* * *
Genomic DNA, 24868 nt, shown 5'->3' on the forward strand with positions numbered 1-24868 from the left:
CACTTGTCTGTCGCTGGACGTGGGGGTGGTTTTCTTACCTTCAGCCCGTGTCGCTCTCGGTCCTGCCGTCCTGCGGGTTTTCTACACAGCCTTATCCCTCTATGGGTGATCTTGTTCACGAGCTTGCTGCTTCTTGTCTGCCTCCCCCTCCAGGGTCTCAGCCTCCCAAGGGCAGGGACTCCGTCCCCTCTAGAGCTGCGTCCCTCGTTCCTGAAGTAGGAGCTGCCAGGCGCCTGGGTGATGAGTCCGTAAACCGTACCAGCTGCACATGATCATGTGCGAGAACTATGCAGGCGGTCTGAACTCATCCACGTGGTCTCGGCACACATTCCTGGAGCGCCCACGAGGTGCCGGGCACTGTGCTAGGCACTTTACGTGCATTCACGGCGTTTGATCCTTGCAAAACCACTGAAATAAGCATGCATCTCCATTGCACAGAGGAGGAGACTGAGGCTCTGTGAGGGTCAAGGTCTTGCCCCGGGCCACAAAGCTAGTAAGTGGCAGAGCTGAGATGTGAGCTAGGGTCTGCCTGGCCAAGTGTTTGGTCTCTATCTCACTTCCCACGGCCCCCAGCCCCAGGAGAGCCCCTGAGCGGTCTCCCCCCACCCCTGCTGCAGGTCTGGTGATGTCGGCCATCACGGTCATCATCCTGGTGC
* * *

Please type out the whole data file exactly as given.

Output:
Genomic DNA, 24868 nt, shown 5'->3' on the forward strand with positions numbered 1-24868 from the left:
CACTTGTCTGTCGCTGGACGTGGGGGTGGTTTTCTTACCTTCAGCCCGTGTCGCTCTCGGTCCTGCCGTCCTGCGGGTTTTCTACACAGCCTTATCCCTCTATGGGTGATCTTGTTCACGAGCTTGCTGCTTCTTGTCTGCCTCCCCCTCCAGGGTCTCAGCCTCCCAAGGGCAGGGACTCCGTCCCCTCTAGAGCTGCGTCCCTCGTTCCTGAAGTAGGAGCTGCCAGGCGCCTGGGTGATGAGTCCGTAAACCGTACCAGCTGCACATGATCATGTGCGAGAACTATGCAGGCGGTCTGAACTCATCCACGTGGTCTCGGCACACATTCCTGGAGCGCCCACGAGGTGCCGGGCACTGTGCTAGGCACTTTACGTGCATTCACGGCGTTTGATCCTTGCAAAACCACTGAAATAAGCATGCATCTCCATTGCACAGAGGAGGAGACTGAGGCTCTGTGAGGGTCAAGGTCTTGCCCCGGGCCACAAAGCTAGTAAGTGGCAGAGCTGAGATGTGAGCTAGGGTCTGCCTGGCCAAGTGTTTGGTCTCTATCTCACTTCCCACGGCCCCCAGCCCCAGGAGAGCCCCTGAGCGGTCTCCCCCCACCCCTGCTGCAGGTCTGGTGATGTCGGCCATCACGGTCATCATCCTGGTGC